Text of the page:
No overnight stays at Boundary Hospital in Grand Forks, says Interior Health – Kimberley Daily Bulletin

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Boundary Hospital in Grand Forks (BH) is temporarily closed to overnight stays due to a vital shortage of nurses, the Interior Health Authority (IH) confirmed on Wednesday, March 23.

Dr. Shallen Letwin, vice president of clinical operations at IH, said the closure affects 12 beds on an inpatient ward near the hospital’s emergency room (ER). There have been no disruptions to the emergency room, which remains fully open to patients, Letwin said.

All 12 beds were occupied Wednesday morning, by which time Letwin said the hospital had begun discharging some patients from the ward to home care while transporting others to nearby hospitals, depending on their health needs. .

Letwin said he and his management team at IH decided to close the ward because there were not enough nurses on the ward to safely care for patients overnight. BH has enough doctors working at the moment.

There should be six nurses running the night shift on rotation. “Right now we have one,” Letwin said.

There were recently about seven nurses on rotation in the ER when there should have been 10. The hospital has since pulled nurses from other departments to ensure that ER patients will continue to receive comprehensive care and safe 24 hours a day.

IH hopes to reopen night service “absolutely as soon as possible,” Letwin said, noting he couldn’t specify a firm timeline. The service will come back online in a phased approach as more nurses join us, he explained.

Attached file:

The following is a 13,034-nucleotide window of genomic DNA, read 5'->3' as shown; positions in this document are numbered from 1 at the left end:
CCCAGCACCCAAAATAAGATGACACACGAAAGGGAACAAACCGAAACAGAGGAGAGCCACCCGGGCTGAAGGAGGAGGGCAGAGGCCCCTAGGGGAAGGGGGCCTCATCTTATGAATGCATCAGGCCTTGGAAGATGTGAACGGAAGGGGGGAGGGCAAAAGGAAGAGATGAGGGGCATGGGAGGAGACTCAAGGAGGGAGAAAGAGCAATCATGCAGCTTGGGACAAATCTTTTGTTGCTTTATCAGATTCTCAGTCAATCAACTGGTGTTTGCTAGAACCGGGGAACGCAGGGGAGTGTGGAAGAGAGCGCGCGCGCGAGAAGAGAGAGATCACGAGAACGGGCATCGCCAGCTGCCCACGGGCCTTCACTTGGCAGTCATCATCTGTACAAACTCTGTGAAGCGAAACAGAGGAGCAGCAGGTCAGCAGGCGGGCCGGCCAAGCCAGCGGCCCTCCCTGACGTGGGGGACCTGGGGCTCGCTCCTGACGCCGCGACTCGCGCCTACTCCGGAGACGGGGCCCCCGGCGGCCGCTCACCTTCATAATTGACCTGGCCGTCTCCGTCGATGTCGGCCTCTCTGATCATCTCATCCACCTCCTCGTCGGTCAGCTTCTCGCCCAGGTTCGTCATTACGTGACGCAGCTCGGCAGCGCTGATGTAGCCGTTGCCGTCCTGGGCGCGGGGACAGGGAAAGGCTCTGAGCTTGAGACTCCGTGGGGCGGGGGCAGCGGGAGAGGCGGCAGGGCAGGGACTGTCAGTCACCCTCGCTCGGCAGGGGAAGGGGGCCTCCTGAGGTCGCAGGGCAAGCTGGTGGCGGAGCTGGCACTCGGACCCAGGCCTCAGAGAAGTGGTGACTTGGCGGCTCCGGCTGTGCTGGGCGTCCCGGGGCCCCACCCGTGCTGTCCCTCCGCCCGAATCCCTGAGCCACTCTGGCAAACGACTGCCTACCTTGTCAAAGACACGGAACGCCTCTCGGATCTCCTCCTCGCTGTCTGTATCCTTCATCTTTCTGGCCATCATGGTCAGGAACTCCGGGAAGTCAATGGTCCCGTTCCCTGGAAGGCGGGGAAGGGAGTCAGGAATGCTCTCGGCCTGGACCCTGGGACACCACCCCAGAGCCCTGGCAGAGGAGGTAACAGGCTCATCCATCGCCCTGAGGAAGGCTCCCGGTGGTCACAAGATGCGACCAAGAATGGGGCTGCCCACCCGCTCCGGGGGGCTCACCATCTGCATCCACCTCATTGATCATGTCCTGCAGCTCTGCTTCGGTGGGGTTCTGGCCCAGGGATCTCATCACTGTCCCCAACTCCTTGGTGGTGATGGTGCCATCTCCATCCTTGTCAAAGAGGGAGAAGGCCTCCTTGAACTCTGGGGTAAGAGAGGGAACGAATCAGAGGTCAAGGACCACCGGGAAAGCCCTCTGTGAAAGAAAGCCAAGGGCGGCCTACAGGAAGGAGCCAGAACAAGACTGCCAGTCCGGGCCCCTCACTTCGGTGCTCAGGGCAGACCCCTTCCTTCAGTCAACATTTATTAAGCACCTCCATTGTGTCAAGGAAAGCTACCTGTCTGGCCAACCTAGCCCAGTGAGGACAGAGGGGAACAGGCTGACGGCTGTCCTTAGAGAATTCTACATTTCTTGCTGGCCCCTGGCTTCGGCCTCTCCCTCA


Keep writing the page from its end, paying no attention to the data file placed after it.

IH had been aware of the decline in staff at BH for ‘many months’, but the shortage worsened as hospital nurses went on temporary leave, either to continue their training or to take care of family matters. . Letwin said BH has not lost any permanent nursing staff due to the province’s vaccination mandate, which now requires all healthcare workers to be at least partially vaccinated against COVID-19 by the end of the month. .

“The entire healthcare industry is starting to look for more professional staff. It’s not unique to Grand Forks or British Columbia,” he continued.

IH is ramping up its recruiting efforts through online postings, job fairs and consultations with educational institutions, where Letwin said the health authority is reaching out to recent graduates. IH works closely with the provincial Ministry of Health.

Letwin said he spoke with Grand Forks Mayor Brian Taylor on Tuesday when he said they discussed plans to maintain and expand inpatient treatment at BH.

Anyone admitted to BH’s emergency room who needs an overnight stay will be triaged and transported to a receiving hospital in the area, Letwin said. No one has been turned away from the ER, and neither will they be, he said.


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